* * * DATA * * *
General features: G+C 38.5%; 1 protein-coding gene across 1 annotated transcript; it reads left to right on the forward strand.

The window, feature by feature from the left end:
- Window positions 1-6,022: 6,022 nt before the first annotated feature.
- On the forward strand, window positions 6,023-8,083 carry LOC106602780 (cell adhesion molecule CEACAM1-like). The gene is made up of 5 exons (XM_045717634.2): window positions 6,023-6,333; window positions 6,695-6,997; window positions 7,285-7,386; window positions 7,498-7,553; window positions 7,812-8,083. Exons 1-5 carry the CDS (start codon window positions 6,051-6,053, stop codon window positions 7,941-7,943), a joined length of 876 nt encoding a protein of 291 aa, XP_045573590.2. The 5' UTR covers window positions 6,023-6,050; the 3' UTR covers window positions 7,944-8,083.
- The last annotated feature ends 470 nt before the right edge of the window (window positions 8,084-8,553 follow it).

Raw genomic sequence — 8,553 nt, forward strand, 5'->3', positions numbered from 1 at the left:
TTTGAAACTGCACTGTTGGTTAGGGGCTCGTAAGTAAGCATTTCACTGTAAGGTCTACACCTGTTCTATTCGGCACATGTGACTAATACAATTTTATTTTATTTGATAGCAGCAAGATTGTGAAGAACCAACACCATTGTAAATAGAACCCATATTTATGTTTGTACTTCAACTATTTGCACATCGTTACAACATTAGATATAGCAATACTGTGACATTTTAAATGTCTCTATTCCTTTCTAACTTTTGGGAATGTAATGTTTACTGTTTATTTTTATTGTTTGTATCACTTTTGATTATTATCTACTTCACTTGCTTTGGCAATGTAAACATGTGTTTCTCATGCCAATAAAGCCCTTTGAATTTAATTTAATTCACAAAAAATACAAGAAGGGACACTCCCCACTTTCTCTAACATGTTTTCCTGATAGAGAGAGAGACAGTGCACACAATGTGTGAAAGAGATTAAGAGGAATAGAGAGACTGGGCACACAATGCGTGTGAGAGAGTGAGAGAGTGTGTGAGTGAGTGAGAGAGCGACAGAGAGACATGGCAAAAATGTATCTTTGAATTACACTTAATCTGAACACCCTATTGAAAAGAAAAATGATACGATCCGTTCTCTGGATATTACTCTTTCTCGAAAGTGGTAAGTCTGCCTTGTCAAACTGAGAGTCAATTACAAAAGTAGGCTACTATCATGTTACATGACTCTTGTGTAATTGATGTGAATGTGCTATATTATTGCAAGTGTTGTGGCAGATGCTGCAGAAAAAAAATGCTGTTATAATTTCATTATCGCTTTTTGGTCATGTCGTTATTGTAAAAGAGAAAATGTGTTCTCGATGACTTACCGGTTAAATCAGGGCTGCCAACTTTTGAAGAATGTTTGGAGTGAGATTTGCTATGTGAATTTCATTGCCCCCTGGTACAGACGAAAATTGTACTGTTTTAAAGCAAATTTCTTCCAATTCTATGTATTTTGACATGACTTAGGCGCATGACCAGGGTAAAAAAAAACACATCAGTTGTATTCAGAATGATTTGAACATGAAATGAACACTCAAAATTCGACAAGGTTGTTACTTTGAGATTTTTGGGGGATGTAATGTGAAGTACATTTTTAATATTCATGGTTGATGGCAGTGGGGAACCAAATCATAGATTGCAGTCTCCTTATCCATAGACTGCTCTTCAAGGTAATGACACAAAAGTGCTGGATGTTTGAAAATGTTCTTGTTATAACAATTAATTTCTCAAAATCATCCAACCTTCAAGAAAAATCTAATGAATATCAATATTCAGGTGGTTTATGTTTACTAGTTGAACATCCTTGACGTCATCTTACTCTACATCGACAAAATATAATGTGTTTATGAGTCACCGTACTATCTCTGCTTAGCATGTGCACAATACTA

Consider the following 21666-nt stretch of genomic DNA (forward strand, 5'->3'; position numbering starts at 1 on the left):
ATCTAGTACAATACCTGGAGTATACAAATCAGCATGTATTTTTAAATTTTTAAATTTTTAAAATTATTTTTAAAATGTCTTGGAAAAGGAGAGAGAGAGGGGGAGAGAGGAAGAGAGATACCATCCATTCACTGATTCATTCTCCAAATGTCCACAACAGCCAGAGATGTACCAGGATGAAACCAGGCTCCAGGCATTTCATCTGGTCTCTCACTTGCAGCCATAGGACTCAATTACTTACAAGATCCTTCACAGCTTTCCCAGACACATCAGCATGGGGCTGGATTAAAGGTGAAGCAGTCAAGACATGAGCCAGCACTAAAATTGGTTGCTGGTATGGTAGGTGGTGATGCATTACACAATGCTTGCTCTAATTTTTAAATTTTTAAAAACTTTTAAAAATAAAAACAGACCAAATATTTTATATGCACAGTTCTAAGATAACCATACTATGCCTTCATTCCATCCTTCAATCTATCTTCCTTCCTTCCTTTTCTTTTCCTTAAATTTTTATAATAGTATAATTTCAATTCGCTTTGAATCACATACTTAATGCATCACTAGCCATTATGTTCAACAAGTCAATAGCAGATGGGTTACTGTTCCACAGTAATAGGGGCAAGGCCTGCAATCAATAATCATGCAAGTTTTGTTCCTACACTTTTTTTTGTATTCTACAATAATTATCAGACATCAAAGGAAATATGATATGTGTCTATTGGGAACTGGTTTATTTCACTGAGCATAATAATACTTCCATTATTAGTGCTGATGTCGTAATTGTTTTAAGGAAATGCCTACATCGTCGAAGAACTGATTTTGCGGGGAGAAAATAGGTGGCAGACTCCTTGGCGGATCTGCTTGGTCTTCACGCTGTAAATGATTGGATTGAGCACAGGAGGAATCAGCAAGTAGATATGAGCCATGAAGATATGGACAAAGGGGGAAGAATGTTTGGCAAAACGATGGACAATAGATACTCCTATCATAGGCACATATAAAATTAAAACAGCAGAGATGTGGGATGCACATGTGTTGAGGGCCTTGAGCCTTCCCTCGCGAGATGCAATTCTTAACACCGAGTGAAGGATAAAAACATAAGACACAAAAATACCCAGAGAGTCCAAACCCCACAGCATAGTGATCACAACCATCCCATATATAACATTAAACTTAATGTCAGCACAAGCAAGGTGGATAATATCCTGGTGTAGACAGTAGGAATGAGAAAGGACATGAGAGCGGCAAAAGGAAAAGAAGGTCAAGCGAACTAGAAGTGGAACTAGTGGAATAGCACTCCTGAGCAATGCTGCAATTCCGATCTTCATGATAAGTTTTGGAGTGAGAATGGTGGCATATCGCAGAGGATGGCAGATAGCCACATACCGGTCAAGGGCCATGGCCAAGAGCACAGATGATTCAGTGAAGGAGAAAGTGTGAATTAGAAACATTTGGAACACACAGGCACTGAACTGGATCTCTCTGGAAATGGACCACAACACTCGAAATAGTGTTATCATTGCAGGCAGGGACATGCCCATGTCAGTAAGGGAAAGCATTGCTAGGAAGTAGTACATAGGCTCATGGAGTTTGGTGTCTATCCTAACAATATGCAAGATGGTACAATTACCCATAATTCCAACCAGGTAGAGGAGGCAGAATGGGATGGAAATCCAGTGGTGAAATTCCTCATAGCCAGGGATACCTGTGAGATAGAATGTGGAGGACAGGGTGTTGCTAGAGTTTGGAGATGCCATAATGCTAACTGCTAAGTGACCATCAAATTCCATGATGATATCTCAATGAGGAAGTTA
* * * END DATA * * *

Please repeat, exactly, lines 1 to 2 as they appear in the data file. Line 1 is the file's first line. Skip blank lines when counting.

General features: G+C 38.5%; 1 protein-coding gene across 1 annotated transcript; it reads left to right on the forward strand.

The window, feature by feature from the left end: